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The Western Star
Coldwater, Kansas
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November 24, 1939     The Western Star
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November 24, 1939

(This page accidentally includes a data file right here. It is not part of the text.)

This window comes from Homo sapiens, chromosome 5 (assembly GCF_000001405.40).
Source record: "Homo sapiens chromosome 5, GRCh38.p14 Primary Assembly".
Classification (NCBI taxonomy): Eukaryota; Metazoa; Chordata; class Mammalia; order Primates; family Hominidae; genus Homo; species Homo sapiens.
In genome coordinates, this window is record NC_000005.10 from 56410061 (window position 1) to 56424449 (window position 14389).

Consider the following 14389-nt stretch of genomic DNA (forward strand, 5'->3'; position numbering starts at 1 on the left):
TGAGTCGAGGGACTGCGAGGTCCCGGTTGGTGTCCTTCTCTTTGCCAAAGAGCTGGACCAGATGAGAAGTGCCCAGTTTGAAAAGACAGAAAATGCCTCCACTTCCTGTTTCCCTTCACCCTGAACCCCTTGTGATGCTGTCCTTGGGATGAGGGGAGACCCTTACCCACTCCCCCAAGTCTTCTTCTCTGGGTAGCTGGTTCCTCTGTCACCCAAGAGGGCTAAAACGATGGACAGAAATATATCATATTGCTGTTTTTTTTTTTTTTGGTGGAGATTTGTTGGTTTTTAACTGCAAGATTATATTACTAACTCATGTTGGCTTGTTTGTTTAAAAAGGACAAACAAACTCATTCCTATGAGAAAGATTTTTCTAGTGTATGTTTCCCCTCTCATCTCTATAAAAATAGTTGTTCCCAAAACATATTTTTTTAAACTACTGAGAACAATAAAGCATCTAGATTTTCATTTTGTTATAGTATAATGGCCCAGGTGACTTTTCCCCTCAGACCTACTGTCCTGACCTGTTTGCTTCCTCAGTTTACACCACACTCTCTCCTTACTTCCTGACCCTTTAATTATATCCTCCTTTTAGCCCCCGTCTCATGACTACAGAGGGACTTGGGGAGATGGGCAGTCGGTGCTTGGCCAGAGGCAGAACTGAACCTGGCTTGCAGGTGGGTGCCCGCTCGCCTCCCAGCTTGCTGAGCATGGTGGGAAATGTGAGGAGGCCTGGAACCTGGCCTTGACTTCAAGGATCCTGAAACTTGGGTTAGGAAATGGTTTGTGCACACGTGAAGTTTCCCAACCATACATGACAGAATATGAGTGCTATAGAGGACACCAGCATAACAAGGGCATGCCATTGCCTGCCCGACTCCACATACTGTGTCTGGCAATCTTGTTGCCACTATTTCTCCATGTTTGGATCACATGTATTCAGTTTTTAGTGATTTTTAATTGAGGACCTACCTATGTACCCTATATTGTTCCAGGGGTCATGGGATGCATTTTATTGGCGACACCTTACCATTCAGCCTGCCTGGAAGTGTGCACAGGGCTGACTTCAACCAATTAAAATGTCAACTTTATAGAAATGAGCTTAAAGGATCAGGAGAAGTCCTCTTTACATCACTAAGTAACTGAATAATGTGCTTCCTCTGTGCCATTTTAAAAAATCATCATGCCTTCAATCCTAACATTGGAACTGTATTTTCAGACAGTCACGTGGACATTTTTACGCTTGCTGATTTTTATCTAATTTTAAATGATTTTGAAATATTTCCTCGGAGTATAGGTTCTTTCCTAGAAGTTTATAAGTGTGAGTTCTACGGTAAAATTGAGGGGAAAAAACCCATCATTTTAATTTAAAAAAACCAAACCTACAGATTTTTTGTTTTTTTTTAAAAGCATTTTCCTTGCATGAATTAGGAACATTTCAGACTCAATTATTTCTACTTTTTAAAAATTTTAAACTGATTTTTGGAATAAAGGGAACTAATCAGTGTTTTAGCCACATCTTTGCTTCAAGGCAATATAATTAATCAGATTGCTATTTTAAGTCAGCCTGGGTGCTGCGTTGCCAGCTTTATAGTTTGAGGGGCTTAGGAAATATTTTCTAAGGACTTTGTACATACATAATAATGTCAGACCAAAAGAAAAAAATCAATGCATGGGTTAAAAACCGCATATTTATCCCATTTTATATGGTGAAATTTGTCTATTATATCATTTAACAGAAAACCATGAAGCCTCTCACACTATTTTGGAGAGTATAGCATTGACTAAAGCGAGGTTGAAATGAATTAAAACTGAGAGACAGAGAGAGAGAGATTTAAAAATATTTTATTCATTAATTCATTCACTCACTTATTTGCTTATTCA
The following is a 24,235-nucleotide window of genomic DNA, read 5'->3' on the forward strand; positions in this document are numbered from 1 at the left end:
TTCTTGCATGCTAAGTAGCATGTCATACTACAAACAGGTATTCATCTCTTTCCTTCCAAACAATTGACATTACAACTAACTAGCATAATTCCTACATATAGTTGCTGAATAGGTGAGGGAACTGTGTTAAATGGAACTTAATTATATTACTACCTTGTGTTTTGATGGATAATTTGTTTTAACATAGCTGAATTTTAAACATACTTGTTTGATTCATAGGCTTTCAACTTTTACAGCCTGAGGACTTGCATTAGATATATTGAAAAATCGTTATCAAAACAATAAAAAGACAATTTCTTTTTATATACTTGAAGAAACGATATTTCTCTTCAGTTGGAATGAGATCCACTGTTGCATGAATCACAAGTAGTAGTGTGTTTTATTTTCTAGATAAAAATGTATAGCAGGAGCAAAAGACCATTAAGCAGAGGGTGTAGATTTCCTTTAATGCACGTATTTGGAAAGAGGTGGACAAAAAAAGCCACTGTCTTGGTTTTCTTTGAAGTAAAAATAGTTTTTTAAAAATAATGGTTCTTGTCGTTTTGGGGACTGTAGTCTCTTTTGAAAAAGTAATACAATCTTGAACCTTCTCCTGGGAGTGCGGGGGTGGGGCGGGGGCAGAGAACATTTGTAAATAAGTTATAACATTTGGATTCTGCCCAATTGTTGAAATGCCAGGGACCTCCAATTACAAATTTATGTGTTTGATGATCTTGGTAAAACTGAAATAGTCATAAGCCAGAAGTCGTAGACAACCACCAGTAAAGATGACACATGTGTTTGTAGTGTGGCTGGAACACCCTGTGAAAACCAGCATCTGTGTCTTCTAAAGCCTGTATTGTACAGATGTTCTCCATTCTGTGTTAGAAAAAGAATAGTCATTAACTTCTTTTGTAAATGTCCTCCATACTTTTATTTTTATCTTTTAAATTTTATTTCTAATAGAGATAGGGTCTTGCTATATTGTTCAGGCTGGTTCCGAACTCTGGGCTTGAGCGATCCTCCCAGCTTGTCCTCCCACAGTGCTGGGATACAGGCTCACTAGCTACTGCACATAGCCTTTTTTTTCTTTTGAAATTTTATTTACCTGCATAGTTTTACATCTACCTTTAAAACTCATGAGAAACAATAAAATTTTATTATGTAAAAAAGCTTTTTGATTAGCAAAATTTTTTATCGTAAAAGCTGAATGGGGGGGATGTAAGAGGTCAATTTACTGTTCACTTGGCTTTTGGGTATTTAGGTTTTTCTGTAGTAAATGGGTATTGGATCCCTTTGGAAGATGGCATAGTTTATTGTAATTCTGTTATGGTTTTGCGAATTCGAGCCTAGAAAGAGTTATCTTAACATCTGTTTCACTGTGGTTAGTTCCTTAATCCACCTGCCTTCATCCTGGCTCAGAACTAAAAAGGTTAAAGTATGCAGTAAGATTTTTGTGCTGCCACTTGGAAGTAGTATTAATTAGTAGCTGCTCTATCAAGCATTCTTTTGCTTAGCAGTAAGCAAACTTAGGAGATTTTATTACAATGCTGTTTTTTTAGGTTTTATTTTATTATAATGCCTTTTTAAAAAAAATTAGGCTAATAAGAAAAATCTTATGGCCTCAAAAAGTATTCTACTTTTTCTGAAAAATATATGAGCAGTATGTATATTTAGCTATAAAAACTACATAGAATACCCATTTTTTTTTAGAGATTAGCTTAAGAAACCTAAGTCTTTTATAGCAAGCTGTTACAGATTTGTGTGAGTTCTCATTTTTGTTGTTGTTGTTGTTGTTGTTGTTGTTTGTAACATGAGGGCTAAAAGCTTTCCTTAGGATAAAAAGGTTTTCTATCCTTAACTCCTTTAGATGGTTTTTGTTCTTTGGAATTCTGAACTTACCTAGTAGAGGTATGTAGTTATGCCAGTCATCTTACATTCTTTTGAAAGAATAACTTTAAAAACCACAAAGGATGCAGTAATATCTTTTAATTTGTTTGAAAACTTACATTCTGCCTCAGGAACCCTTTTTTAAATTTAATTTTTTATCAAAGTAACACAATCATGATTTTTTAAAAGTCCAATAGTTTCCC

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i LVI. OFFICIAL CITY PAPER COLDWATER, COMANCHE COUNTY, KANSAS, FRIDAY, NOVEMBER 24, 1939. OFFICIAL COUNTY PAPER NO. 16. Cunningham tures m Coldwater Enjoy Famous Miler's Here Monday Evening i~len Cunningham, world famous who holds the record of run- a mile in 4 minu,tes, 4.4 sec- ~ads, the fastest mile ever run by ~t human being, lectured in the auditorium Monday evening a good sized crowd, composed of young people. his lecture, "Running Around he 'told of some of the races in which he has Madison Square in New York, at Dart- in Japan, at .the 1936 and in other European He concluded his lecture giving his observation of athletes smoke or drink liquor. "No do his best who smokes, no young man should smoke at until he is 25," is his advice. asked how much sleep a man should have, he replied, can get." He states that he was in ~raining he made it to get about 11 hours of each night. He was asked what the prospects are for a man to work his way ,through "He can do it if he will get t there and keep pitching," was the "Don't be afraid to work-- Work hard, and you coal go as as you like. I had seven dollars I staxted to college," he added. was surrounded by admirers and autograph ~ kers after the lecture and all e graciously accommodated. Mr. and Mrs. A. V. Blgbee of Wil- end their daughter, Mrs. Ray of Coldwater, started Wed- afternoon for Springfield, having been called there by death of a nephew of Mr. Big- Bobby Ely. The young man was accidentally, and his mother, Charley Ely, was reported to near death, as the result of prostration. Donald Betzer of Coldwater is one ,the students at Wichita Uni- who is enrolled ,in an aria- course. Last week in an ex- alter studying in the course '~i2mory of Flight," received a grade of 95. One was given 100 and the average the class was 89. For Sale good Hereford Cows at my also have 1000 cows calves listed. ROY McLAUGHL][N miles north, 2 west of Pro- RUFUS KING PASSES AWAY Rufus King, manager of a lum-Coldwater and Fowler Plan Farm Bureau ber yard in Mullinville and for many years a resident of Coldwater Battle in a 6 to 6 Tie Membership Campaign and Comanche county, passed away Wednesday afternoon of this week Coldwater Retains Top Place Every Man In County Will at his home in Mullinville, the re- In the Iroquois League Race Be Asked to Join Organization Fowler seized their one good op-I Thirty-five farm bureau members portunity to score in their game met Saturday night, November 18, (;t sult of a heart attack. While he had not been in good health for several years, he was not seriously ill until about 4 o'clock Wednesday morn- ing. A physician had made two calls and by noon Mr. King seemed to be resting, and wanted to sleep. About 2 p. m. when his wife stepped into the bedroom to see how be was get- tinv along, it was found that he had duddenly passed away. Funeral services will be held .~n the Christian church in Coldwater at 2:30 p. m. Friday afternoon of this week, following a brief service at the home in Mullinville at 1 o'clock, Burial will be in CrOwn Hill cemetery near Coldwater. He was 59 years of age. His complete obituary will be printed next week. ~O-O-- ATTEND C. BROWN FUNERAL Mr. and Mrs. Alfred Roehr, Mr. and Mrs. Dave Williams and Mrs. Donnie King returned home Thurs- day evening of last week from Artesia, New Mexico, where they had attended the funeral of Chester Brown. Mr. and Mrs. Brown had started Tuesday morning to go to Carlsbad to pay their taxes, and before leav- ing town stopped at a neighbor's home for a few minutes. While standing in the yard near the house he suddenly fell to the ground, and death appeared to be instantaneous. Funeral services were held last Thursday morning, November 16, at the MeClay funeral home in Artesia wRh Rev. Morgan of the Baptist church of that city in charge. Burial was in the Artesia cemetery. Mr. Brown was born in Kansas on Al~rll 1, 1895, and at the time of his death was 44 years, 7 months and 13 days of age. He was united in marriage with Miss Irene Rnehr, daughter of Mr. and . Mrs. Henry Roehr, in Alva, Okla., on February 15, 1926. They made their home here until about 1931, when they moved to New Mexico, where he worked most of the time as a carpenter. Mr. Brown is survived by his mother, Mrs. Kerfoot, of Carmen, Okla., his wife and six children-- Dean, age 12; Billy, 11; Bobby, 9; Calvin, 8; Dorothy, 5, and Naomi, aged 18 months. O-O Kills Deer in New Mexico. Nobel Friend and family returned on Wednesday of last week from their trip ,to New Mexico. Nobel succeeded in shooting a deer, which he brought home with him, so the family is now enjoying venison. O-O William Carter went to Wichita on Wednesday ,to consult his physi- cian wlm took care of him following the breaking of kis leg about a year ago, as the leg has been giving him trouble of late. He may have to stay there for some time. Why We're Here It is because ?dlis Bank wants to be of service to you. We are anxious to meet you more than half way, to help you. Let us know your needs. We assure you a hearty welcome. Our banking facilities are ample, our officers are courteous, our record, for conservative bank- ing is well knowm We earnestly strive to make this a good Bank for this community and for YOU in particular. Peoples State Bank Safe...beeause it's sound Member of Federal Deposit Insurance Corporation with Coldwater at Fowler last Fri- day afternoon. In the third quarter, Fowler tossed a long pass from the middle of the field. Several Cold- water men got their hands on the ball, but succeeded only in shunting :.t along ,to a Fowler man on Cold- water's 17-yard line. Fowler then power-housed the ball over for a touchdown, but failed to make the extra point. Coldwater was able to score only once, although they had the ball near the Fowler goal line many times. Their score was made in the second quarter and was the result of two completed passes and a suc- cession of line plays. They also failed to make the extra point. Coldwater outgained, outpassed. and outplayed Fowlqr, yet could I easi'ly have lost the game by onei point, or they could have won byI two or three touchdowns. It was at very thrilling game. C. H. S. Holds First Place. Colldwater retained first place in the Iroquois League football race by the tie game at Fowler, but Fowler gained ground by the tie. Fowler could yet win first place in the league by defeating Minneola, if Coldwater loses at Protection. Should Minneola win from Fowler and Coldwater lose to Protection, Minneola and Coldwater would be tied for first place. The deciding game will not be played until Thanksgiving Day, or Thursday of next week. Ford Bounces ]Back To Take Ashland. Ford.--Ford bounded back from their defeatc by Bucklin last week and trounced Asl~land 20 to 0 in a hard-fought game here yesterday. Shupe opened up the scoring on the second play of the game, break- ing loose on a 75-yard run behind good interference. He scored again in the same quarter on a short plunge. A powerful Ashland line kept Ford at bay most of the remaining game time, but the visiting team was unable to break away for scor- ing thrust~ Sigsbee went over for the final counter in the fourth quarter. Bucklin Into Tie For Third With Vi~ry. Protection.--Bucklin high school climbed to a tie with Minneola for third place in the Iroquois football league here by trouncing Protec- tion, 19 to 2. On the opening kick-off, Bucklin marched 70 yards for a touchdown. Bucklin scored twice in the second quarter. Protection outgained Buck- lin in the second half, and scored e safety following a blocked punt in the third quarter. Iroquois League Standlng~ W L T Pet. Coldwater .... 3 0 2 800 Fowler ........ 3 1 1 700 Minneela ...... 2 1 2 600 Bucklin ........ 3 2 0 600 Ford .............. 3 3 0 500 Protection .... 1 4 0 200 Ashland ........ 0 4 1 100 O-O MILES OF RAGS The American Legion Auxiliary members, who have been sewing white rags for use .by disabled veterans in making rugs, sent to the veterans on Wednesday 52 pounds of the sewed rags. As four ounces of the rags measured 23 yards, this shipment of rags would reach more than two and one-half miles if placed end to end. The Auxiliary also has I0 pounds of rayon and silk for ,the veterans, The Holmes Bible Study Club of this city aireedy has between 20 and 25 pounds of sewed rags for the veterans and the Civic Improvement Club has 19 pounds ready to be sent and are sewing more of them. Don't let anyone tell you that the women of Coldwater do nothing but talk. O-O EARLIER NEXT WEEK, PLEASE The Star requests all of our cor- respondents to get their items to us a day earlier next week than usual, as we wish to print a day earlier in order that the force may take Thanksgiving day off, also adver- tisers, are asked to get their copy in a day earlier. and planned their 1940 membership campaign. These members all agreed that every farmer and busi- ness man of Comancb.e county should belong to the farm bureau, not only as a county organization but from the state and federal standpoint. Agriculture is the basis of all business in this county, there- fore business men as well as farm- [ers should belong to the organiza- tion that represents them in all legislative matters. These farmers agreed that agriculture must be recognized along with industry, in our national plan and that this I recognition can be gained only through group action, which means i belonging to an organization such as the farm bureau. For 1940 the membership cam- paign will be conducted along three lines: 1. Everyone is asked to join of their own accord without being solicited. The dues may be paid direct into the farm bureau office or sent through the mail. 2. A committee will be present when the A. C. P. checks are re- ceived and by this method more men will be seen in less time and the mileage in seeing them will not be so gre~,t. 3. After the first two methods have had time to operate, then those who have not become mem- bers will be seen by representatives of the farm bureau in each town- ship. There are five main reasons for belonging to the farm bureau, as seen by this group of farmers. They are: 1. Legislative program. 2. Extension service program for adults. 3. 4-H club program for boys and girls. 4. Farm bureau insurance pro- gram. 5. Value of belonging'ta a farm organization. The membership in the county has not been as high, the past year as it should have been. This was mainly because the men were not seen and given an Opportunity to belong. This year every man is urged to join, and the plan is to see every man in the county relative to becoming a member. UNION THANKSGIVING SERVICE WEDNF_~DAY EVENING The churches of Coldwater and the Prairie Vale Friends church will hold a union church service in the Christian church of this city on Wednesday evening, November 29. Ray. H. E. Mickelson, pastor of the Friends church, will bring the mes- sage. Following is the program. Opening hymn. Prayer hymn. Invocation, Ray. Wm. E. Calla.ham Hymn. Special number, Assembly of God church. Scripture reading. Special number, Church of Christ. Serumn, Ray, I-L E. Mickelson. Invitation hymn. Benediction, Rev. Geo. H. De Boer. Mr. and Mrs. F. M. Lorimer and Mr. and Mrs. Milo Lorimer of Dodge City, Frank Leek, Star Leek and daughter, Meryl, of Great Bend, and Mr. and Mrs. Wayne Williams and sons, Winston and Royce, of Macks- ville visited et the D. E. Howard home last Sunday. Mrs. F. M. Lorimer, the two Leek brothers and Mrs. Howard axe brothers and sis- ters. Mrs. Williams is a daughter of Mr. and Mrs. Howard. THE FAST WEEK,S WEATHER Max. Min. Rain Thurs., Nov. 16 .... 67 34 .00 Fri., Nov. 17 .......... 66 52 .00 Sat., Nov. 18 .......... 68 39 .00 Sun., Nov. 19 ........ 61 29 .00 Mort., Nov. 20 ........ 63 28 .00 Tues., Nov. 21 ........ 63 28 .00 Wed., Nov. 22 ........ 65 27 .00 ~-O- Miss Pearl Brown of Kansas City and Mr. and Mrs. Vernon Brown of Denver, Colo., returned to. their homes on Thursday and Friday re- spectively after attending the funeral here on Monday of Miss Agnes Brown and visiting in the courtty ibr a few days with rela- tives. WED IN TENNESSEE ]u* t Richard Ernest Rob~ins, son of ml~s agnes Br0wn Mr. and Mrs. Glenn Robbins of this Ir~ t wt county, and Miss Helen Juanita[l*asses Awayinvenver Kirkland were united in. marriageI at Knoxville, Tenn., Sunday after-IHad Long Been In Poor Health noon, November 12, 1939, at 1:45 P'I m. On invitation, the wedding took]But Her Death Was Unexpected place at the Episcopal Orphanage,1 Word was received here last Frl- and the ceremony was performed/ day of the death on that day, No- by Rev. Leonard E. Nelson, in the vember 17, 1939, in e Denver, Colo., presence of a number of friends. ] The bride wore a blue suit, with1 white satin blouse and carried a bouquet of white winter dahliahs. The groom wore a blue suit. Following the wedding, a recel> tion was ~given honoring ,the couple, and on Monday they started by bus for Wichita, where they were met by the groom's parents. Ernest attended Coldwater high school, and is now associated wtth his father in farming, at the Rob- bins farm north of Coldwater. The bride spent the summer of 1938 in this county, and attended the first semester as a Junior in Coldwater high school. In January, 1939 she returned to Knoxville. Since returning to Tennessee, Juanita was winner in several contests. She wrote the story of her life for a newspaper, and was entertained by the management of the paper at a banquet in one of the large hotels. She was introduced as the prize winner, g~ving a scholarship in a business college. Also, she was chosen by the American Legion as Princess of their Wild Flower Fes- tival last spring. During her stay in Coldwater Juanita made many friends by her friendly and kind disposition and her desire to do nice ti~ings for others. It was while attending school here that ,the friendship sprung up which resulted in the romance which led to the wedding. For the present the bride and ,.groom are making their home with ~the groom's parents. Many friends e~tend best wishes to them. O-O A THANKSGIVING BIRTHDAY PARTY Mrs. Bowman Hewett was born on Thanksgiving Day, but her birth- day has fallen on Thanksgiving only three times during her life. About 30 friends and neighbors gathered at the Hewett home at noon on Thursday of this week, the first of this year's two Thanksgiving Days, to help Mrs. Hewett celebrate her birthday, which was the following day. The dinner was a typical ~rhanksgiving Day feast, with each couple bringing several dishes filled with. tempting food. Turkey, pump-I kin pies and cranberries of course were included. --O-O Supt. Paul Kirkhart and Mrs. Kirkhart~ Coach Lloyd Casement and his wife, and Grade Principal Leroy Hood, all of Protection, were in Coldwater last Monday to hear Glenn Cunningham. Mr. and Mrs. Carl Dale, who live near Protection, were also present. i hospital, of Miss Agnes Brown of Coldwater. Agnes was born in this community, and had spent her en- tire life here until Che death of her mother, Mrs. W. I. Brown, in Aug- ust of this year, when she went tO Denver with her brother, Vernon Brown, to spend some time there in the hope that her health might be benefited by the change. She had never been in the best of health, and was not able to complete her education because of that fact. For many years she and her mother lived together. Her greatest wish was that she might outlive her mother so as to be able to care for her during her declining years, and this wish was granted to her. Agnes became a Christian in her early girlhood, uniting with the Methodist church of this city at the age of seven years, and she had never slackened in her church work except when prevented by the con- dition of her hea~th. She was known and loved by the entire community for her thoughtfulness and con- sideration of others. At the time of her death she was 40 years, 5 months and 27 days of age. The body was brought water, and on Monday 2:30 o'clock funeral held in the Methodist church, pastor, Rev. Win. E. Callahan, ing in charge. Mr. and MrS. G. Hadley sang two number~--"Whet a Friend We have in Jesus," and sp "Will the Circle Be Unbroken? aeo compapied by Mrs. Brumbaugh on the organ. Rev. Callahan brought a helpful message from one of the Psalms; centering his talk around the words, "Be still, and know that I am God." Burial was in Crown Hill ceme- tery. The pallbearers were V~, ~. Aliderdice, Richard Parsons, Vernon Pepperd, B. lq:. Hewett, Harry Cloucl and Walter Maris. Miss Brown leaves to mourn her departure three sisters and two brothers as follows: Miss Pearl Brown of" Kansas City, Chas. Brown and Mrs. Eva May of this county, Vernon Brown of Denver and Mrs, Hazel Morris of Coldwater, also a host of other relatives In the sketch of her ~he service, these words were by the minister: "While militant has lost a lieve that the church has gained a member, beatttiful land where body are not known, God fuse her." o -o-o-------- Mr. and Mrs. Godfrey Isenhart and daughter, Margaret, were Alva Saturday on business. Change The first need of banks was the early need of exchanging the money of one country into the money of another country. This was the only business of the first banks in history and it was necessary make a charge for this service. that they I~ is just as necessary that you have banks today for the changing of coins and currency of one denomination into other denominations, that you require in the daily transactions of your business. We are glad to offer this service. Coldwater Natl. Bank Member of Federal Deposit Iasurance Cotlmratioa